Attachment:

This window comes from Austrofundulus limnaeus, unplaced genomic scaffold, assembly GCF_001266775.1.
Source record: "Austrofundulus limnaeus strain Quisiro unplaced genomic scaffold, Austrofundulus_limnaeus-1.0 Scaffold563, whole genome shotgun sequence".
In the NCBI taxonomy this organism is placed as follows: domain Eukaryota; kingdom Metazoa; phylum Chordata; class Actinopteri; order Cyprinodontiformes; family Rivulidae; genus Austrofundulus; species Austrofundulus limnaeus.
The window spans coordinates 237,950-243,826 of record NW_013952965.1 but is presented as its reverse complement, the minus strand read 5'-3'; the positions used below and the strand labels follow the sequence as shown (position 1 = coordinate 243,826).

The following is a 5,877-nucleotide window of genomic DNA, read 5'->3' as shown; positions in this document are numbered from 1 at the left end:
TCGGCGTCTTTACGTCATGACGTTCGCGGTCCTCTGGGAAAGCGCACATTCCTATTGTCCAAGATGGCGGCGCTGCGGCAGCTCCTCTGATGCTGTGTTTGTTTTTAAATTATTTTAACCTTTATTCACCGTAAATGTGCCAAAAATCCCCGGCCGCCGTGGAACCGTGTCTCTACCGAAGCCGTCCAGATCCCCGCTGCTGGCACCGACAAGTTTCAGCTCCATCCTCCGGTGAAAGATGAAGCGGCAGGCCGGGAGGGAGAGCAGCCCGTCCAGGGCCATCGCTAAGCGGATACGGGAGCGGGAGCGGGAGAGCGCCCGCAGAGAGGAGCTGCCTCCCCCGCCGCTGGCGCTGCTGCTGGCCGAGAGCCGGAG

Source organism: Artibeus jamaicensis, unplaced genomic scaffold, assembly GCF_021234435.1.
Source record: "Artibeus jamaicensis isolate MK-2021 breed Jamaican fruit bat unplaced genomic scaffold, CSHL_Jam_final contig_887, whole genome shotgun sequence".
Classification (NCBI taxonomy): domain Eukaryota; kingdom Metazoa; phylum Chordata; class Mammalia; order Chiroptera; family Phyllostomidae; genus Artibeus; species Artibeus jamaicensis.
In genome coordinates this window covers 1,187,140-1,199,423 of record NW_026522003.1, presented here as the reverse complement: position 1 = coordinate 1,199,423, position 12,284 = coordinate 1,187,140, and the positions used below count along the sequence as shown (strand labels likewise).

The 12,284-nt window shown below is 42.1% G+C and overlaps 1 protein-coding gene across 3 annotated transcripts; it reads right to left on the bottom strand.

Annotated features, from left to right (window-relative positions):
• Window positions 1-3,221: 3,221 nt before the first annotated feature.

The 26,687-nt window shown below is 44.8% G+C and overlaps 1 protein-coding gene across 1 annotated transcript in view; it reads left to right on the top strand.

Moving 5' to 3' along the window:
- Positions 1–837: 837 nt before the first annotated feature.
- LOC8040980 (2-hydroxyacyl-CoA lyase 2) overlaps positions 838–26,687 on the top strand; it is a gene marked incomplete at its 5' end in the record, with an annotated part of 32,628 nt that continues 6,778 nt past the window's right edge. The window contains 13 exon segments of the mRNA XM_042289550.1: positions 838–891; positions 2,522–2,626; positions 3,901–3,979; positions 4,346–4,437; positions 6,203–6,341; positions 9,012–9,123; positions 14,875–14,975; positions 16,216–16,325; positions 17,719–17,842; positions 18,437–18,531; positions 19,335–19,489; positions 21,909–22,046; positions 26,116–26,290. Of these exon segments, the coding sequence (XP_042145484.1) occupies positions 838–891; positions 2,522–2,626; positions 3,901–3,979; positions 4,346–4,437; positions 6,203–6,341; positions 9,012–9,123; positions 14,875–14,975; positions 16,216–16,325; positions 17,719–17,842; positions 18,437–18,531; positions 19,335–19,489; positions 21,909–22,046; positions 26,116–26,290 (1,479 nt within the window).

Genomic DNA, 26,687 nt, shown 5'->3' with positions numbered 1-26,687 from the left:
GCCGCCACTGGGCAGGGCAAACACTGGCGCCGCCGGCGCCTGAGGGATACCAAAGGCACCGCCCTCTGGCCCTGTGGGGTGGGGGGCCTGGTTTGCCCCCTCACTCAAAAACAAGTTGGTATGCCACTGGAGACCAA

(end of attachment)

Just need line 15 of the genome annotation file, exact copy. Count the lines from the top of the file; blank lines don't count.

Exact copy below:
Moving 5' to 3' along the window: